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House bill aims to lift financial burden on injured officers, deputies

ALBUQUERQUE, N.M. — Gov. Susana Martinez signed legislation Thursday that will ensure police officers, firefighters and sheriff’s deputies won’t face increased health-care costs or diminished retirement benefits when they’re injured on the job.

The bill was sponsored by state Rep. Bill Rehm, an Albuquerque Republican who joined Bernalillo County Sheriff Manuel Gonzales III, a Democrat, on Thursday to announce the signing.

“We want to make sure we have these first responders running toward danger and not second-thinking what’s going to happen to their families should they be injured,” Rehm said.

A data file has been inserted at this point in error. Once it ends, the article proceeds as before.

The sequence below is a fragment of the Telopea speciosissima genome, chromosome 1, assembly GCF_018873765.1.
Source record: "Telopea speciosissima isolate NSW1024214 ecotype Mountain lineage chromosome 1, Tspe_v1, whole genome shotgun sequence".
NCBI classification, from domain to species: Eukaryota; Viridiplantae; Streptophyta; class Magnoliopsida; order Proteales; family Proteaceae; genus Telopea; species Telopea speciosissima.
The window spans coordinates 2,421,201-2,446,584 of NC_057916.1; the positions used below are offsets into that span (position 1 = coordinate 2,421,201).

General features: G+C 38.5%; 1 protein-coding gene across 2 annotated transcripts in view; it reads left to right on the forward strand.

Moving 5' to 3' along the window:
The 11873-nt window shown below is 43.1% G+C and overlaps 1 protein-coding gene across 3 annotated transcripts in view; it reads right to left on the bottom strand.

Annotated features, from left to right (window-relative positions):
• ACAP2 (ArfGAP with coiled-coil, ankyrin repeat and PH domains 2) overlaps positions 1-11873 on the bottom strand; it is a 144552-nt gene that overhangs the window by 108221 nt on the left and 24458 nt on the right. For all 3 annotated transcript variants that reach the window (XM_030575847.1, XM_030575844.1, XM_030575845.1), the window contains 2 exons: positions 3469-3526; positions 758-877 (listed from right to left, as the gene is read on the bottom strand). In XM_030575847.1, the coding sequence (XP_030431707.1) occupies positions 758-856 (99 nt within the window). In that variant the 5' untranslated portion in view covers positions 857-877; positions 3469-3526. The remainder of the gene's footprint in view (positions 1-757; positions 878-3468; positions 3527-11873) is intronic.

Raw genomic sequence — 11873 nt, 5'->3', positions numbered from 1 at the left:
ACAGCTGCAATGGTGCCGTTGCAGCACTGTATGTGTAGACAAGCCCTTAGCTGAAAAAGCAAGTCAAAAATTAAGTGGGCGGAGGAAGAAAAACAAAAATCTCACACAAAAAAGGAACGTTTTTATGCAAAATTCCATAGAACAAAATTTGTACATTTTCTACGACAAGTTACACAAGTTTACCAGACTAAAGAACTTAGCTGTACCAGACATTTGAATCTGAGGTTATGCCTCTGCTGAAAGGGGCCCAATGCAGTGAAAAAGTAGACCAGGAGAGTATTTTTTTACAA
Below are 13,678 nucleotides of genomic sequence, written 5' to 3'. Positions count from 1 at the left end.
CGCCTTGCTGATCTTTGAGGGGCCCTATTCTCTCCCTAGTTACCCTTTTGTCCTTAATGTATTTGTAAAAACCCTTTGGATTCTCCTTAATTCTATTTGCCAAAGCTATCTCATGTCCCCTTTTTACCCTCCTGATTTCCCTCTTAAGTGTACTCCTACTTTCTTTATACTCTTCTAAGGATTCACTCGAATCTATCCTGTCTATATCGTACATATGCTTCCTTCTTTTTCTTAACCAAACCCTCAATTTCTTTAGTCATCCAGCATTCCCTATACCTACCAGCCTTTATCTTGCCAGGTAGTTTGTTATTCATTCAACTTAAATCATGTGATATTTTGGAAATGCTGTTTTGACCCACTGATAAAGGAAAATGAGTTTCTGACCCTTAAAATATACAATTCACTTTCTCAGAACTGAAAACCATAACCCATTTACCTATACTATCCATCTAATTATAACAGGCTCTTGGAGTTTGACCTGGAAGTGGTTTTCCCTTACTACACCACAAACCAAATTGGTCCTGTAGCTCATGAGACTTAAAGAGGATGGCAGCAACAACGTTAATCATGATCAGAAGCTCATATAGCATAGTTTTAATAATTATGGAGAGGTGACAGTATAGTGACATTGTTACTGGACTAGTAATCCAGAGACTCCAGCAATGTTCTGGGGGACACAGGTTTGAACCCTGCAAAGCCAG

Rehm, a retired sheriff’s captain, said he was injured himself as a deputy and had to work an extra six weeks before he was eligible to retire because of the lost service time.

The bill signed Thursday addresses that circumstances and similar problems, such as increased health-insurance costs for employees on workers’ compensation.

Robin Hopkins, a sheriff’s deputy shot in the line of duty three years ago, said the legislation is particularly meaningful to her and her family. But many deputies and officers, she said, are injured in the line of duty in ways that don’t attract headlines and outside attention.

“It makes all the difference in the world,” she said of the bill. “A lot of us didn’t know. We just assumed our families and retirement would stay intact. It didn’t make any sense it would go any other way.”

Rehm said he doesn’t expect the cost to employers to be significant.

The legislation goes into effect July 1.



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